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September 19, 2022

The 'promising' link between multivitamins and brain health

Daily Briefing

    In a new study published Wednesday in Alzheimer's & Dementia, researchers from Wake Forest University found a "promising" link between multivitamins and cognition and memory in older adults.

    Study details and key findings

    For the study, researchers followed 2,262 individuals enrolled in the COSMOS-Mind trial, which lasted for three years. On average, participants were 73 years old. In addition, 60% were women and 89% were white. None of the participants had a history of myocardial infarction or stroke.

    To test whether two measures could improve cognition in older adults, participants were randomly assigned to one of four groups using a two-by-two factorial design. The first measure, a daily dose of 500mg cocoa extract capsules, and the second measure, a common multivitamin called Centrum Silver, were given to participants randomly assigned to receive treatment.

    One group of participants took a daily dose of cocoa extract and Centrum Silver, one group took two placebos, another took Centrum Silver and a placebo of cocoa extract; and the final group took cocoa extract with a placebo of Centrum Silver.

    To assess cognition over time, researchers conducted phone interviews at the start of the trial and every year for three years. They created a global cognition composite based on mean z scores from individual tests, including the Telephone Interview of Cognitive Status, Word List and Story Recall, Oral Trail-Making, Verbal Fluency, Number Span, and Digit Ordering.

    Participants who received a daily dose of cocoa extract did not see any additional relative to the groups who did not take cocoa extract. However, the researchers found a statistically significant increase in the cognitive score of participants who took Centrum Silver. Among participants who took the multivitamin, the most significant benefits seemed to be among those with a history of cardiovascular disease.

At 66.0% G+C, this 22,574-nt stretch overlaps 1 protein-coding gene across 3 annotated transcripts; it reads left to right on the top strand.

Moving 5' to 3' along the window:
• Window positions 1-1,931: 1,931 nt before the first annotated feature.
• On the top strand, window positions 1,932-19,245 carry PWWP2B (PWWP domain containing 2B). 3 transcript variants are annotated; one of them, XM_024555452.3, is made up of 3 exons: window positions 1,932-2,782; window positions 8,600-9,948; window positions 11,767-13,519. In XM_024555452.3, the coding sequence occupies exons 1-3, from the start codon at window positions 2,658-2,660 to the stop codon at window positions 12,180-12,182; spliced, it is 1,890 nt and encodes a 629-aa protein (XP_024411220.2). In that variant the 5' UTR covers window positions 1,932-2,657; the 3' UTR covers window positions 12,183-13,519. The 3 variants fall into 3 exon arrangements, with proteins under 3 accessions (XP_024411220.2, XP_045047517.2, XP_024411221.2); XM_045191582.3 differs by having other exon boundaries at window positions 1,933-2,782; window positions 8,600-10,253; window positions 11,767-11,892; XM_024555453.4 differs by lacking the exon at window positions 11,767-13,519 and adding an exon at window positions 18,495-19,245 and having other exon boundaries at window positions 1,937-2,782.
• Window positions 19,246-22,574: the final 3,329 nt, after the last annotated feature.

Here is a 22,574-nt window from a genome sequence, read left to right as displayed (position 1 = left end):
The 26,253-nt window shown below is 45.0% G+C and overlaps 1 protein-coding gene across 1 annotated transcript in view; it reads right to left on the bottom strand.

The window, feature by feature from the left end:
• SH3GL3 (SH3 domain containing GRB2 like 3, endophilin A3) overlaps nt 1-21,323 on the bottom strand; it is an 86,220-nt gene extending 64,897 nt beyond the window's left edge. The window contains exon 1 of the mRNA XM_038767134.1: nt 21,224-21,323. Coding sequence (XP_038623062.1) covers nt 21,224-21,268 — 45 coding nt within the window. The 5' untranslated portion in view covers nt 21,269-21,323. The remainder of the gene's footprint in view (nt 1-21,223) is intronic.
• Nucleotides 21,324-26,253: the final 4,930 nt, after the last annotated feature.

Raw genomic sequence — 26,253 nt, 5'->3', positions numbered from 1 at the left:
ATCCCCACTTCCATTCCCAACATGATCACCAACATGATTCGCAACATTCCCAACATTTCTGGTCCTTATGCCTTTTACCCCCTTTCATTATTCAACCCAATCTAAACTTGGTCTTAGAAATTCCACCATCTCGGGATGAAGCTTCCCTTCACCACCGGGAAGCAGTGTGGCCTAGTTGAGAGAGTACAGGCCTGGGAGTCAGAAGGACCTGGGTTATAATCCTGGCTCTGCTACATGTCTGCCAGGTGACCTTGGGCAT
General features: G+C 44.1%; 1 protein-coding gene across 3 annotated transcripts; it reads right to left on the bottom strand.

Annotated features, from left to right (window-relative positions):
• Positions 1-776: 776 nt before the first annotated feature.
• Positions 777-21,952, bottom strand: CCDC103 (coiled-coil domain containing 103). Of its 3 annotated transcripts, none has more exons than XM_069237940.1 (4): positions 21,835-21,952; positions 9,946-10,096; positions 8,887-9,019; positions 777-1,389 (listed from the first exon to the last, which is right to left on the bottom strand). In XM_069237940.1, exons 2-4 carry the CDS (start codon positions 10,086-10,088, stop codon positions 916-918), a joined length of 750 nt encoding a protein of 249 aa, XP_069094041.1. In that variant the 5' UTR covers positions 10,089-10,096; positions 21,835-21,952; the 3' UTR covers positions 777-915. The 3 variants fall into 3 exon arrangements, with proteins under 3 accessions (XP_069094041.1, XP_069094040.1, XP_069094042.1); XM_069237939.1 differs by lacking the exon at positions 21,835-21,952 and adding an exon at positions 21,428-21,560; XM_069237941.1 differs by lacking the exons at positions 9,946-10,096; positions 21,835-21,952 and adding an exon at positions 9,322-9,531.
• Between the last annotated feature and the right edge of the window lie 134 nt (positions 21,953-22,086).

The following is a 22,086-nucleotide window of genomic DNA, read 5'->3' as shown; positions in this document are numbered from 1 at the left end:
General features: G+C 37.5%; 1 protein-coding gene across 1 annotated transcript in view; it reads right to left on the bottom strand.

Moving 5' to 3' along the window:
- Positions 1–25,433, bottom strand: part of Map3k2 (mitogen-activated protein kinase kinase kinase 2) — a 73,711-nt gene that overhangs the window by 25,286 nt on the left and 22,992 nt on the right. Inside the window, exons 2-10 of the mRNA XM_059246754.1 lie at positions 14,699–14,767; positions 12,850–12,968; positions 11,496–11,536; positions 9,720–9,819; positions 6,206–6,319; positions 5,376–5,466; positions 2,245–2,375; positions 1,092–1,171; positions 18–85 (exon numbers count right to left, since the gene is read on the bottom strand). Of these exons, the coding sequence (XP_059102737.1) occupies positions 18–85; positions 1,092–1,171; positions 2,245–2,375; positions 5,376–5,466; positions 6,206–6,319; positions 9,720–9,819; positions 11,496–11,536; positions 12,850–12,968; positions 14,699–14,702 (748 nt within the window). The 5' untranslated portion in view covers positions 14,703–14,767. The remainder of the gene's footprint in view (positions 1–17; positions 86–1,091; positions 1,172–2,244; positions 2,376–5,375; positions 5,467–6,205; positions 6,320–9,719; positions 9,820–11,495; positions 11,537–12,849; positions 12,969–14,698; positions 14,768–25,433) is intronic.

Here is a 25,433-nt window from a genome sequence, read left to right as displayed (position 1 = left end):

Episodic memory and executive function also improved.

    Notably, many participants who received a daily placebo also improved their scores, with higher scores one and two years after the trial began. However, study author Laura Baker noted that this is a well-known occurrence with these types of cognitive tests.

    "Their scores are actually improving, but it's not because they're getting smarter. It's because they're more familiar with the test," Baker said.

    The key thing, Baker added, is to compare the rise in scores of people in the placebo group with those who are on a multivitamin. After two years, cognitive scores leveled out for both groups, but remained higher among those on multivitamins through year three.

    Commentary

    While the study's findings seemed promising, they also posed several unanswered questions. "While the Alzheimer's Association is encouraged by these results, we are not ready to recommend widespread use of a multivitamin supplement to reduce risk of cognitive decline in older adults," said Alzheimer's Association chief science officer Maria Carrillo.

    "Independent confirmatory studies are needed in larger, more diverse study populations," Carrillo noted. "It is critical that future treatments and preventions are effective in all populations."

    The study authors noted that COSMOS-Mind had several limitations. In particular, they highlighted that the participants were responsible for self-reporting their adherence to their assigned treatments, making it difficult to ensure accuracy.

    The researchers did not determine which ingredients in Centrum Silver led to improved cognition. And they did not have biomarker and genetic information about participants.

    Still, Baker noted that "[t]his is the first evidence of cognitive benefit in a large longer-term study of multivitamin supplementation in older adults."

    However, she warned that it is too soon to recommend a daily multivitamin to prevent cognitive decline.

    "While these preliminary findings are promising, additional research is needed in a larger and more diverse group of people," Baker said. "Also, we still have work to do to better understand why the multivitamin might benefit cognition in older adults." (Wosen, STAT, 9/14; George, MedPage Today, 9/15)

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